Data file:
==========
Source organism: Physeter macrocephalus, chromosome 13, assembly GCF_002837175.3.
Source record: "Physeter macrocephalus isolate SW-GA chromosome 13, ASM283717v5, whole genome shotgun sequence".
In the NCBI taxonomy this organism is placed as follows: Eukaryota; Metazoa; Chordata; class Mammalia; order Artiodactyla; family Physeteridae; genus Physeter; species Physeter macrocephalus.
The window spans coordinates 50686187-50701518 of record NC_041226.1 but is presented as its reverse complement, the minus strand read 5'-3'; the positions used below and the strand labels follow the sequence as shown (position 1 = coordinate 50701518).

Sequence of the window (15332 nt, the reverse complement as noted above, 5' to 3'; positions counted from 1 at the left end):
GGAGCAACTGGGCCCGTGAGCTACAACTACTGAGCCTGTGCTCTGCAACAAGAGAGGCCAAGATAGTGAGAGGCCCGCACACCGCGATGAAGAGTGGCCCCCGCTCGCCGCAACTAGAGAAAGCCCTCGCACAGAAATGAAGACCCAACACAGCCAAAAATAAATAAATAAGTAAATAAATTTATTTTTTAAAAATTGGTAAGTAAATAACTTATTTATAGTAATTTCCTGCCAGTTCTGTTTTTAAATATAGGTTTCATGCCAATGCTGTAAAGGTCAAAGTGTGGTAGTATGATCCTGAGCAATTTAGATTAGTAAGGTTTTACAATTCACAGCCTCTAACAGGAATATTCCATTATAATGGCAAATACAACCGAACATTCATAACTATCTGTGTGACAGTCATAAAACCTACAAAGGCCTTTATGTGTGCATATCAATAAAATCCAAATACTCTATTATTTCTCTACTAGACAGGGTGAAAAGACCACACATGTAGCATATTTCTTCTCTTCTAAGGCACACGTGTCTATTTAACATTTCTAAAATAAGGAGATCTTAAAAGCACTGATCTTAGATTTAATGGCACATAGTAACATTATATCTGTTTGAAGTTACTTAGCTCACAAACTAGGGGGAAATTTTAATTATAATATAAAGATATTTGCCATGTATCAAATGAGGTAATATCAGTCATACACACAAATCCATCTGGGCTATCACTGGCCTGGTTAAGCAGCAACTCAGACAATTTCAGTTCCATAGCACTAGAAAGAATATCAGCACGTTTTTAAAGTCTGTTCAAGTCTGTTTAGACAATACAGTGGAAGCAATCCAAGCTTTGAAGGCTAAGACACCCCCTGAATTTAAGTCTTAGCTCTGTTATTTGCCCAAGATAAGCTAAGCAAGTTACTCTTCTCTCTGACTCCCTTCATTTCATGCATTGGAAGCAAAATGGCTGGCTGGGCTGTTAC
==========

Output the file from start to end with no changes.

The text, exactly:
Source organism: Physeter macrocephalus, chromosome 13, assembly GCF_002837175.3.
Source record: "Physeter macrocephalus isolate SW-GA chromosome 13, ASM283717v5, whole genome shotgun sequence".
In the NCBI taxonomy this organism is placed as follows: Eukaryota; Metazoa; Chordata; class Mammalia; order Artiodactyla; family Physeteridae; genus Physeter; species Physeter macrocephalus.
The window spans coordinates 50686187-50701518 of record NC_041226.1 but is presented as its reverse complement, the minus strand read 5'-3'; the positions used below and the strand labels follow the sequence as shown (position 1 = coordinate 50701518).

Sequence of the window (15332 nt, the reverse complement as noted above, 5' to 3'; positions counted from 1 at the left end):
GGAGCAACTGGGCCCGTGAGCTACAACTACTGAGCCTGTGCTCTGCAACAAGAGAGGCCAAGATAGTGAGAGGCCCGCACACCGCGATGAAGAGTGGCCCCCGCTCGCCGCAACTAGAGAAAGCCCTCGCACAGAAATGAAGACCCAACACAGCCAAAAATAAATAAATAAGTAAATAAATTTATTTTTTAAAAATTGGTAAGTAAATAACTTATTTATAGTAATTTCCTGCCAGTTCTGTTTTTAAATATAGGTTTCATGCCAATGCTGTAAAGGTCAAAGTGTGGTAGTATGATCCTGAGCAATTTAGATTAGTAAGGTTTTACAATTCACAGCCTCTAACAGGAATATTCCATTATAATGGCAAATACAACCGAACATTCATAACTATCTGTGTGACAGTCATAAAACCTACAAAGGCCTTTATGTGTGCATATCAATAAAATCCAAATACTCTATTATTTCTCTACTAGACAGGGTGAAAAGACCACACATGTAGCATATTTCTTCTCTTCTAAGGCACACGTGTCTATTTAACATTTCTAAAATAAGGAGATCTTAAAAGCACTGATCTTAGATTTAATGGCACATAGTAACATTATATCTGTTTGAAGTTACTTAGCTCACAAACTAGGGGGAAATTTTAATTATAATATAAAGATATTTGCCATGTATCAAATGAGGTAATATCAGTCATACACACAAATCCATCTGGGCTATCACTGGCCTGGTTAAGCAGCAACTCAGACAATTTCAGTTCCATAGCACTAGAAAGAATATCAGCACGTTTTTAAAGTCTGTTCAAGTCTGTTTAGACAATACAGTGGAAGCAATCCAAGCTTTGAAGGCTAAGACACCCCCTGAATTTAAGTCTTAGCTCTGTTATTTGCCCAAGATAAGCTAAGCAAGTTACTCTTCTCTCTGACTCCCTTCATTTCATGCATTGGAAGCAAAATGGCTGGCTGGGCTGTTAC